Anastasia, a myth destroyed by genetics

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Oliver Thansan
Oliver Thansan
24 March 2024 Sunday 10:34
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Anastasia, a myth destroyed by genetics

* The author is part of the community of readers of La Vanguardia

It seems that Anastasia, daughter of Nicholas II, last tsar of the Romanov dynasty, and Tsarina Alexandra Fyodorovna, was kept alive after her execution along with her family in 1918, through the stories of those who claimed her identity.

It has been 105 years since his death and, curiously, his life became more interesting, as befits someone whose name means "resurrection." Many women claimed to be the missing princess. Myths and legends were created, books were written, and even series, movies, musicals and plays were made.

When she was born, her aunt, sister of Tsar Nicholas II, is said to have exclaimed: "My God! What a disappointment! A fourth girl." The Russian people were also waiting for the birth of an heir to the throne. Anastasia was the youngest of the sisters, after Olga, Tatiana and María.

Alexei was the long-awaited son of the imperial family, the last descendant who was born almost four years before they were all murdered. He had hemophilia, which, in the early 20th century, meant the boy was unlikely to live to adulthood.

Continuing with the fourth daughter of the Romanovs, everyone knows that the information about the murder of Nicholas II and the rest of the family was not clear enough and, as I said before, there were many impostors who tried to impersonate Anastasia. to meet his grandmother, Maria Romanov, who had taken refuge in Crimea, and inherit her fortune.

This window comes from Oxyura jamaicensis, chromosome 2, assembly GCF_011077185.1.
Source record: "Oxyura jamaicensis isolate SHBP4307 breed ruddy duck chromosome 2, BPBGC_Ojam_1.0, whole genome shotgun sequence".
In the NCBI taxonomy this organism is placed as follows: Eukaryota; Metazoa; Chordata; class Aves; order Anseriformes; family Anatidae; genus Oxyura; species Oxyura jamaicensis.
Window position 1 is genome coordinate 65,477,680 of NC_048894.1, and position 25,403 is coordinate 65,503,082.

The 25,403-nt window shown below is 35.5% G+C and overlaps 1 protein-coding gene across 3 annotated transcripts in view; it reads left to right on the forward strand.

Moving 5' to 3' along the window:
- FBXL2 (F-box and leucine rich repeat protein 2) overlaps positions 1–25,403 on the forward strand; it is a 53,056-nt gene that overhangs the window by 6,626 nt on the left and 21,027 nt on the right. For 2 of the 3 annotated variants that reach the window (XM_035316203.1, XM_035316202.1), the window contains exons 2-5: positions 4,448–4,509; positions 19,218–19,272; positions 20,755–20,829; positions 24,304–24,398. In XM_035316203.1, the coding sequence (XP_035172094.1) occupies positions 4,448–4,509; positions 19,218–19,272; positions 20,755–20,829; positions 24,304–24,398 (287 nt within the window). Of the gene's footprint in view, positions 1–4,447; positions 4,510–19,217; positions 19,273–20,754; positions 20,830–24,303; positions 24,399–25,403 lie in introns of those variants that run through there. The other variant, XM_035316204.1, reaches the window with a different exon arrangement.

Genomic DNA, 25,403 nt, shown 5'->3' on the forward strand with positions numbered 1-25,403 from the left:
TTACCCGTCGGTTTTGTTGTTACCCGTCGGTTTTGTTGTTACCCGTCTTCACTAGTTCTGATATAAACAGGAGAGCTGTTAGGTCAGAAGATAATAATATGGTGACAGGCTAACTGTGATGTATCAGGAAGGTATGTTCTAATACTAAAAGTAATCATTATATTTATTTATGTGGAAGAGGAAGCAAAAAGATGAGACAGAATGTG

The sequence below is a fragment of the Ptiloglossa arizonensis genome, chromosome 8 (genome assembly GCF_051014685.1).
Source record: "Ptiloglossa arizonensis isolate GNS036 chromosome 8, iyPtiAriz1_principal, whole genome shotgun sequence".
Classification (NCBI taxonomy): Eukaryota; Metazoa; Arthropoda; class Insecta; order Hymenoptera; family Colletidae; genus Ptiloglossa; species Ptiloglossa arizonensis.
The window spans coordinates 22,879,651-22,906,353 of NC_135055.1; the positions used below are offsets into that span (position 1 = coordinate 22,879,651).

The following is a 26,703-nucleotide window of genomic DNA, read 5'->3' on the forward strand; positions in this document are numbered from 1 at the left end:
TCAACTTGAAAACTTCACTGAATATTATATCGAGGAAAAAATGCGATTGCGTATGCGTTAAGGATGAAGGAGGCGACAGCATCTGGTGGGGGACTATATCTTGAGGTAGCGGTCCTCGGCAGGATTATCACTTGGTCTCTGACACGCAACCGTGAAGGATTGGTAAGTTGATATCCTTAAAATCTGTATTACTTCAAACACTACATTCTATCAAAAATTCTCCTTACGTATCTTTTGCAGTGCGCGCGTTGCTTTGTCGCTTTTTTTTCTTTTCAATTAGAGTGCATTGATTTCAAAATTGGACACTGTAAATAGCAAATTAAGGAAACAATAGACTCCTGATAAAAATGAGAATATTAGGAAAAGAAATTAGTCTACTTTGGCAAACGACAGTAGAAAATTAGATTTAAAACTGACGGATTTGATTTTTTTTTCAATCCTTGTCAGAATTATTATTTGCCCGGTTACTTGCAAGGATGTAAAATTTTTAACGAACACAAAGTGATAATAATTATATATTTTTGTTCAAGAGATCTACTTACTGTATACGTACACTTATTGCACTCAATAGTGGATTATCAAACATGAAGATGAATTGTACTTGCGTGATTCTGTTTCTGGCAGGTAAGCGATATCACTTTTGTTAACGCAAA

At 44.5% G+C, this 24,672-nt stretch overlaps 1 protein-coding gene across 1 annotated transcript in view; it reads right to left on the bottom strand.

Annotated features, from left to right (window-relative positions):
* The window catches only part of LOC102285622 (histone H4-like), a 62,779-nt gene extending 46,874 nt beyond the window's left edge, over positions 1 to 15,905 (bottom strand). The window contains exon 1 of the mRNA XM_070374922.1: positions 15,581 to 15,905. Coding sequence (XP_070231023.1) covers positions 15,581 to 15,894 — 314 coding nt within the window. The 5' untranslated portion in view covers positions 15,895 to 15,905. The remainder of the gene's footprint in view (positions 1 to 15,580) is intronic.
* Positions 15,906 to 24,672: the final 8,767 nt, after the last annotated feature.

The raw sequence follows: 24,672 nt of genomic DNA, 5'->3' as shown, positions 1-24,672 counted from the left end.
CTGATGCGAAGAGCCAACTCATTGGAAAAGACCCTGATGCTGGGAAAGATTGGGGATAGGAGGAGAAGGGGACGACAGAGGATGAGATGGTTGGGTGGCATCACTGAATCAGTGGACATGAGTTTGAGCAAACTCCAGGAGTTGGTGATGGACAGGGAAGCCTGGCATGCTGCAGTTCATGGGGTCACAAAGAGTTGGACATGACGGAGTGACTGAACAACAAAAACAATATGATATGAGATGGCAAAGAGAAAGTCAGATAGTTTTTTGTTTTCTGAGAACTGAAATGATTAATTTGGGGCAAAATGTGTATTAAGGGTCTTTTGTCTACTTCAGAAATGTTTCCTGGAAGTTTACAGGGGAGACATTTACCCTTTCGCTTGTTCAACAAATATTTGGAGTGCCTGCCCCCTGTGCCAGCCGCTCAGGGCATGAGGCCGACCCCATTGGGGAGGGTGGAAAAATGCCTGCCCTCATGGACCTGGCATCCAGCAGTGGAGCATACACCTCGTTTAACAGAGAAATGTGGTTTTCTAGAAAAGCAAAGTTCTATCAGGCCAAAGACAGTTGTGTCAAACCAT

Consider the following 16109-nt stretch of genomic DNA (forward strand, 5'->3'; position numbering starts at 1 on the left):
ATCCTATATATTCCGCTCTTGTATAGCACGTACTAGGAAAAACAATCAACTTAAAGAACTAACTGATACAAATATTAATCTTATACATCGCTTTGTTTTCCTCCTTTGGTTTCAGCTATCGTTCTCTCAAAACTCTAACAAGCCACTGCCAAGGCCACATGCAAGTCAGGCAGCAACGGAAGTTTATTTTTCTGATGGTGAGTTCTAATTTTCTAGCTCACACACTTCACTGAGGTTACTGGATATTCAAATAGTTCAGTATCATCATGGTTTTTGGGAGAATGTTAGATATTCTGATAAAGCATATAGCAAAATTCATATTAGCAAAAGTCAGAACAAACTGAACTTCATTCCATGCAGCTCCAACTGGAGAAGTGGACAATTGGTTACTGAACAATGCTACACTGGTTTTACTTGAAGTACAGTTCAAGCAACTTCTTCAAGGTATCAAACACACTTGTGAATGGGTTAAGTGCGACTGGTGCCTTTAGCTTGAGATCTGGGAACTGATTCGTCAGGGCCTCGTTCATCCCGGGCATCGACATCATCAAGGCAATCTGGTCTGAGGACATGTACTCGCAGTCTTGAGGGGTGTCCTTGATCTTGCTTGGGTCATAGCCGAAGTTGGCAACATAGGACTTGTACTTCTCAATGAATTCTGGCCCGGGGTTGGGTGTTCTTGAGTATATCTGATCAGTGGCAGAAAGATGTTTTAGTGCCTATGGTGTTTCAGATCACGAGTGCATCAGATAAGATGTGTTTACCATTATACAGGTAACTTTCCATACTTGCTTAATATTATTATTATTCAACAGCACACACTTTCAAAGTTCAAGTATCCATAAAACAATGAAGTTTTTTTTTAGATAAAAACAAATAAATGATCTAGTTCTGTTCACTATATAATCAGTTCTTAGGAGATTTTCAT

The most popular of them all was Anna Anderson. Her story begins when in 1920 she tries to commit suicide by jumping from the Oberbaum Bridge in Berlin into the Spree River, although she is rescued by a police sergeant and taken, first, to a hospital and, later, to a psychiatric hospital, where she is They enter with the name of an unknown lady. She has injuries to her abdomen and head and her accent sounds Russian.

Rumors begin to spread that it could be Tatiana Romanov, the second daughter of Tsar Nicholas II, although it is believed that it cannot be because she is too short to be Tatiana. Then begins one of the most shocking legends of the 20th century: that of Anastasia's survival.

The four daughters were known to have sewn diamonds and jewels into their dresses, potentially causing them to act as bulletproof vests when the massacre took place. This led to the assumption that the young woman could have escaped her fate by falling in love with one of the soldiers she met during her captivity and that he would have helped her. They would have been married, until his death, murdered on the streets of Bucharest, in Romania. She would not have been able to bear the pain, trying to commit suicide in Berlin. They claimed that she spoke in German, perhaps because she had forgotten Russian due to the trauma suffered.

The truth is that that young woman knew details, dates, and places of the sumptuous palaces. It was later said that this was because she had a friend who knew everything about the Romanov family inside out. She was persecuted by many, accusing her of being an impostor, while European royal families began to take the story seriously.

In 1927, a detective claimed to have discovered that the mysterious young woman was a Polish-German peasant named Franziska Schanzkowska.

For a long time, more than thirty years, she was involved in court, until in 1970 a judge's ruling declared that she was not the daughter of the last Tsar of Russia. Finally, a series of investigations into the remains of the Romanovs determined that they were all murdered.

In 2015, the Russian Orthodox Church reopened the case about Anastasia's survival, but everything seems to indicate that the little princess's real story ended up along with that of the rest of her family.

Anna Anderson's organic material, which had been recovered from her time at various hospitals, tested negative for DNA. Later, her remains were compared with those of a grandson of Franziska Schanzkowska's sister and the result was positive.

The world met Anna Anderson, the most famous of the false Anastasias in an animated musical, a song and several films, one of them played by Ingrid Bergman. Her life, really, was much less glamorous than what cinema had taught us.